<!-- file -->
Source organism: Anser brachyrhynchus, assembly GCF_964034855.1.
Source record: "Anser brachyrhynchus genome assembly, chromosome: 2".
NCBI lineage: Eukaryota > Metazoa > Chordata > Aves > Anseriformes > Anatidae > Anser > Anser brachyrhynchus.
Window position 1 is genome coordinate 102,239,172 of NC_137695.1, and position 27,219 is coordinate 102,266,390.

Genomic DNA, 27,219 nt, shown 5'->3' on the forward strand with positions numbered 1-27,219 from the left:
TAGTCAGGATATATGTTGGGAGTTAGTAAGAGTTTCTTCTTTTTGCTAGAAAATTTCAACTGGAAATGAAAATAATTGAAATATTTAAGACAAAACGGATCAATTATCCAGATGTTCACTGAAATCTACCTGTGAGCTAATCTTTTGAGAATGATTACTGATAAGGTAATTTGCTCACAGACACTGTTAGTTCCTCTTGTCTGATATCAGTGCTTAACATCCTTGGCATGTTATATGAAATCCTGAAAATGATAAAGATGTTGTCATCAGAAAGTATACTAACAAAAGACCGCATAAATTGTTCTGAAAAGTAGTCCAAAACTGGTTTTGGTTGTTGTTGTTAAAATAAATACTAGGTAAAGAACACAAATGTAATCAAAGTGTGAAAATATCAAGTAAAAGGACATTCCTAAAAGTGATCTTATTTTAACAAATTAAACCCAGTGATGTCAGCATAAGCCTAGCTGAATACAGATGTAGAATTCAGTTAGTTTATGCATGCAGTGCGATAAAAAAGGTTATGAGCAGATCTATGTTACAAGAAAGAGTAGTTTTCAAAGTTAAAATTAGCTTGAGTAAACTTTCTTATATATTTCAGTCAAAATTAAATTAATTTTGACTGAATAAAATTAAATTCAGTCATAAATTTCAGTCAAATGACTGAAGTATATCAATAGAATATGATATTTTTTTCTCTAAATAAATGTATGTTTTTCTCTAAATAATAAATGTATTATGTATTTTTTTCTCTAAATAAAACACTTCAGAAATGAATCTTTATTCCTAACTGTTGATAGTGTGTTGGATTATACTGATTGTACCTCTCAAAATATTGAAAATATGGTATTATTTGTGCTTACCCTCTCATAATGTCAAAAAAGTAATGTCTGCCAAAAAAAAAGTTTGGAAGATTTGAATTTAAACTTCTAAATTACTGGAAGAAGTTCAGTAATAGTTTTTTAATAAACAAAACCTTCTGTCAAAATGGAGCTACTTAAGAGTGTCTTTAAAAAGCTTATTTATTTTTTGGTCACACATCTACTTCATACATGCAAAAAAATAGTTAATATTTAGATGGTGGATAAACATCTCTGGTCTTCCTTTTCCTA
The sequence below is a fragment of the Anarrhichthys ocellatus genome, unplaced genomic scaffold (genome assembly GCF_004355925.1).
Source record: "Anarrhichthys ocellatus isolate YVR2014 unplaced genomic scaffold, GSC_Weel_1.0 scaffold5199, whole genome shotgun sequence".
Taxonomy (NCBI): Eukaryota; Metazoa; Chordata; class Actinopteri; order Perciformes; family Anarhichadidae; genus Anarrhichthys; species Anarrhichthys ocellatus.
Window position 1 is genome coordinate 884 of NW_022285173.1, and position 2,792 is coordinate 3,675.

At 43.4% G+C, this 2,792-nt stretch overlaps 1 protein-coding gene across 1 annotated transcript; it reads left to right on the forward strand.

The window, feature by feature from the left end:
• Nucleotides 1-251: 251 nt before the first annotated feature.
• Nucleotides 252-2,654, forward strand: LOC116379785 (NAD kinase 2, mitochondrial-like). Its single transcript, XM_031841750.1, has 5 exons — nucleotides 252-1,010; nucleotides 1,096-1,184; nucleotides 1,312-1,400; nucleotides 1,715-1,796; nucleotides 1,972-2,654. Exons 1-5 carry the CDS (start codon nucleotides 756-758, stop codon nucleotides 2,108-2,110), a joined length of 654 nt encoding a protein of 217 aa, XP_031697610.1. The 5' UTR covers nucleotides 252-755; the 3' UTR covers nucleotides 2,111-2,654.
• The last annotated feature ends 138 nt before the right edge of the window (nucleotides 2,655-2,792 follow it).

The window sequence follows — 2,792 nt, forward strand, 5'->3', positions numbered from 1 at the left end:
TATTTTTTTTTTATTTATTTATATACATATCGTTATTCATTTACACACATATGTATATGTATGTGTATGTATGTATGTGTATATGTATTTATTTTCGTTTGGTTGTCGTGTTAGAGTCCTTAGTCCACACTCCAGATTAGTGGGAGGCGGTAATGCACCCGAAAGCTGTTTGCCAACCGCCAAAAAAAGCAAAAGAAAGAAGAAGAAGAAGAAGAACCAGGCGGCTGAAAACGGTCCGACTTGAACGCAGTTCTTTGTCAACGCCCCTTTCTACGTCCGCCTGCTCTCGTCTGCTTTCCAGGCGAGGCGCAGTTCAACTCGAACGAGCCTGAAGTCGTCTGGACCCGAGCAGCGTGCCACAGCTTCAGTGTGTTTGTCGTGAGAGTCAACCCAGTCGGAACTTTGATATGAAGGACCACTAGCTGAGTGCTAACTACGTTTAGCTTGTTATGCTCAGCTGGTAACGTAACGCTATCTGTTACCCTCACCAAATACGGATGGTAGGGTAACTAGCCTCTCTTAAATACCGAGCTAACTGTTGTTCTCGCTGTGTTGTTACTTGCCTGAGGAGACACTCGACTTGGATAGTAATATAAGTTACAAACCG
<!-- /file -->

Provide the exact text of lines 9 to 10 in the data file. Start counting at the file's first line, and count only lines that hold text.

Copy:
Taxonomy (NCBI): Eukaryota; Metazoa; Chordata; class Actinopteri; order Perciformes; family Anarhichadidae; genus Anarrhichthys; species Anarrhichthys ocellatus.
Window position 1 is genome coordinate 884 of NW_022285173.1, and position 2,792 is coordinate 3,675.